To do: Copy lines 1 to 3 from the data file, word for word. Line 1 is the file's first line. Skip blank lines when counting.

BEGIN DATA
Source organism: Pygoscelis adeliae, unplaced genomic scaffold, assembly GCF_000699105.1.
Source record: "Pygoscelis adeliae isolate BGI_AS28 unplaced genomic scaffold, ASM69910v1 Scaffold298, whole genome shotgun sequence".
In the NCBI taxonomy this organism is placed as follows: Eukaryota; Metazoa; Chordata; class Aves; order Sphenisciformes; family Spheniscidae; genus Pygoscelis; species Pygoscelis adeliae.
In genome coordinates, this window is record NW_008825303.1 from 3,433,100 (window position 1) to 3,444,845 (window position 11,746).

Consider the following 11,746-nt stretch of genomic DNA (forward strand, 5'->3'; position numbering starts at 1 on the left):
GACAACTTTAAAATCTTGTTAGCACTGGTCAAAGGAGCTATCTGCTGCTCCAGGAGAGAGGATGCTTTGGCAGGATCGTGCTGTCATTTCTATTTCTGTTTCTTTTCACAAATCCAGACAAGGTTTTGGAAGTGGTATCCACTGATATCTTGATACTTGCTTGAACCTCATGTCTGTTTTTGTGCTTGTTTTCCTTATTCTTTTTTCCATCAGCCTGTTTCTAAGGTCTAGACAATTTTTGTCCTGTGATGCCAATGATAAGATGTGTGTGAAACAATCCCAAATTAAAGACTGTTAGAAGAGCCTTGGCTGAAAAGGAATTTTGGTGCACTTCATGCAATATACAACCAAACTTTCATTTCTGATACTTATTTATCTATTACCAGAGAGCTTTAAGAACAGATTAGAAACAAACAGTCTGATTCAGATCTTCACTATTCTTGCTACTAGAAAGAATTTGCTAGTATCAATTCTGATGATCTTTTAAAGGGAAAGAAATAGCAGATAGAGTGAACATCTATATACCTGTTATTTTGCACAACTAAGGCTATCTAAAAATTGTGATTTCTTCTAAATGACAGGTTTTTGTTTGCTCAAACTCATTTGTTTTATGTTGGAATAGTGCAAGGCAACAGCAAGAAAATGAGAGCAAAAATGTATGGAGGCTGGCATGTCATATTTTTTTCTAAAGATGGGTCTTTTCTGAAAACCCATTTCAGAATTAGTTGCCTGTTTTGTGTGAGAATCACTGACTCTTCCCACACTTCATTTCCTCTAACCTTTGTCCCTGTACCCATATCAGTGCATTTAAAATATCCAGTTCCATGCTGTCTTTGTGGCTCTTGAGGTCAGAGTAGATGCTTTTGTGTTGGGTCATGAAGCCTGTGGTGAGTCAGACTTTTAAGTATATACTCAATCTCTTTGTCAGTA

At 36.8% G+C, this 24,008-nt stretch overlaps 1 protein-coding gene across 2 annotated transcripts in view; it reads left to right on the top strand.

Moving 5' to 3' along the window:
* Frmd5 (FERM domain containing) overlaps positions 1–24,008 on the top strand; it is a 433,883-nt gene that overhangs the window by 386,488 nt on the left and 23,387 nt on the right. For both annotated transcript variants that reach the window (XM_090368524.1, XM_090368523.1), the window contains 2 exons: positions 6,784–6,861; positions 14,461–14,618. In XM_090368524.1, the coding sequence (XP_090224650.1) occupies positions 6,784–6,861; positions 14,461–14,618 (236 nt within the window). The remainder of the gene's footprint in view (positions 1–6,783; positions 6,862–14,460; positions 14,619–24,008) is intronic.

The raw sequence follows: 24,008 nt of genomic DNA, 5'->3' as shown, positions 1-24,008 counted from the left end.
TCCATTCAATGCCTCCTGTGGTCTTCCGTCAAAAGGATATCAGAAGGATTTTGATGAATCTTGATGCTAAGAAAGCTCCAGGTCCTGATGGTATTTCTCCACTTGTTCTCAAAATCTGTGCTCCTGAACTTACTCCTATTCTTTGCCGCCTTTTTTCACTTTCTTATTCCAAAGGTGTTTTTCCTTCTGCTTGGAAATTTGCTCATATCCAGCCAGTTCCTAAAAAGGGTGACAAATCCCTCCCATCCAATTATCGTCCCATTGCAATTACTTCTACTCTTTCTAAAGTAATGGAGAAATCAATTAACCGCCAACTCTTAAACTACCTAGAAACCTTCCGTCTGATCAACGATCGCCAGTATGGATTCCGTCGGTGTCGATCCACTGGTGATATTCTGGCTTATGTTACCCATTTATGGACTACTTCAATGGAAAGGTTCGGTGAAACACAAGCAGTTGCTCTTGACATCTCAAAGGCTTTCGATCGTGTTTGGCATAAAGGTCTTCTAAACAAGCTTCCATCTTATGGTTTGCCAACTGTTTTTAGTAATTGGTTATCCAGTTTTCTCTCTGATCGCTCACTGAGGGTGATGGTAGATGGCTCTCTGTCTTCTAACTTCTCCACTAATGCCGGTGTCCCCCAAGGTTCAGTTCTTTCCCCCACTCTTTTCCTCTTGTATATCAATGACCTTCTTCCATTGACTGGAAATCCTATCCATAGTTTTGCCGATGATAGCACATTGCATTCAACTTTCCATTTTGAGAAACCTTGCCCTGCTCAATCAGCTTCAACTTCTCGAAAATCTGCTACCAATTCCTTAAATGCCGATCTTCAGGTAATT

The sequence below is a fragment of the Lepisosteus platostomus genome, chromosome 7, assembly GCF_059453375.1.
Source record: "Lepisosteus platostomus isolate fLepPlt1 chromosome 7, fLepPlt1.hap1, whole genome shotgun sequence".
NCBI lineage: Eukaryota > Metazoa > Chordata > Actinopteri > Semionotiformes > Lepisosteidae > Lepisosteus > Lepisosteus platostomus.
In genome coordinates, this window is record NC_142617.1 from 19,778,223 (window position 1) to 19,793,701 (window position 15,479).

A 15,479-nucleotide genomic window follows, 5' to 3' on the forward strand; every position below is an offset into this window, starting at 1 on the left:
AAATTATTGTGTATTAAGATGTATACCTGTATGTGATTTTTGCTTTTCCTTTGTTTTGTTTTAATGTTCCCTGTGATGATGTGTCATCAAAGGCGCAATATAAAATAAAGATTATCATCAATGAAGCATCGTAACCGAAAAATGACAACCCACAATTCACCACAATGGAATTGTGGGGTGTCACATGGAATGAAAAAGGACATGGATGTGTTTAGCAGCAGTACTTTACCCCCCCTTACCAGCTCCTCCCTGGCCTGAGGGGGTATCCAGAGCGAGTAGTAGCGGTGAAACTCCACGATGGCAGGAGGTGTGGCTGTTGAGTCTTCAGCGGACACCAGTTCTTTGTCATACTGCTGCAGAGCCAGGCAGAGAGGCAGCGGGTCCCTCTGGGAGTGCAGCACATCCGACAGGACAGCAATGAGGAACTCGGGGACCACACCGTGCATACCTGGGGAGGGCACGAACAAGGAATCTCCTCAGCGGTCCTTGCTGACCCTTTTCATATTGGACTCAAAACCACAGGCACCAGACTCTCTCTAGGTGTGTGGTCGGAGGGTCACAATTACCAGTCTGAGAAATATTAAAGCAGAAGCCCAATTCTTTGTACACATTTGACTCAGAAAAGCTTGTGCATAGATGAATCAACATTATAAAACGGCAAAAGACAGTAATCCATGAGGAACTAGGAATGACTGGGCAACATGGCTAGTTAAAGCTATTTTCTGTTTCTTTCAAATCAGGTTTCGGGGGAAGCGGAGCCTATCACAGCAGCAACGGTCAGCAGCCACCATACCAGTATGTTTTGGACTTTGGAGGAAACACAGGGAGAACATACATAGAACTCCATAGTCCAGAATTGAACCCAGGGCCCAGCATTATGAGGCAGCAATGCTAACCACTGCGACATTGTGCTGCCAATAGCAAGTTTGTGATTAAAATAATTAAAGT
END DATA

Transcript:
Source organism: Pygoscelis adeliae, unplaced genomic scaffold, assembly GCF_000699105.1.
Source record: "Pygoscelis adeliae isolate BGI_AS28 unplaced genomic scaffold, ASM69910v1 Scaffold298, whole genome shotgun sequence".
In the NCBI taxonomy this organism is placed as follows: Eukaryota; Metazoa; Chordata; class Aves; order Sphenisciformes; family Spheniscidae; genus Pygoscelis; species Pygoscelis adeliae.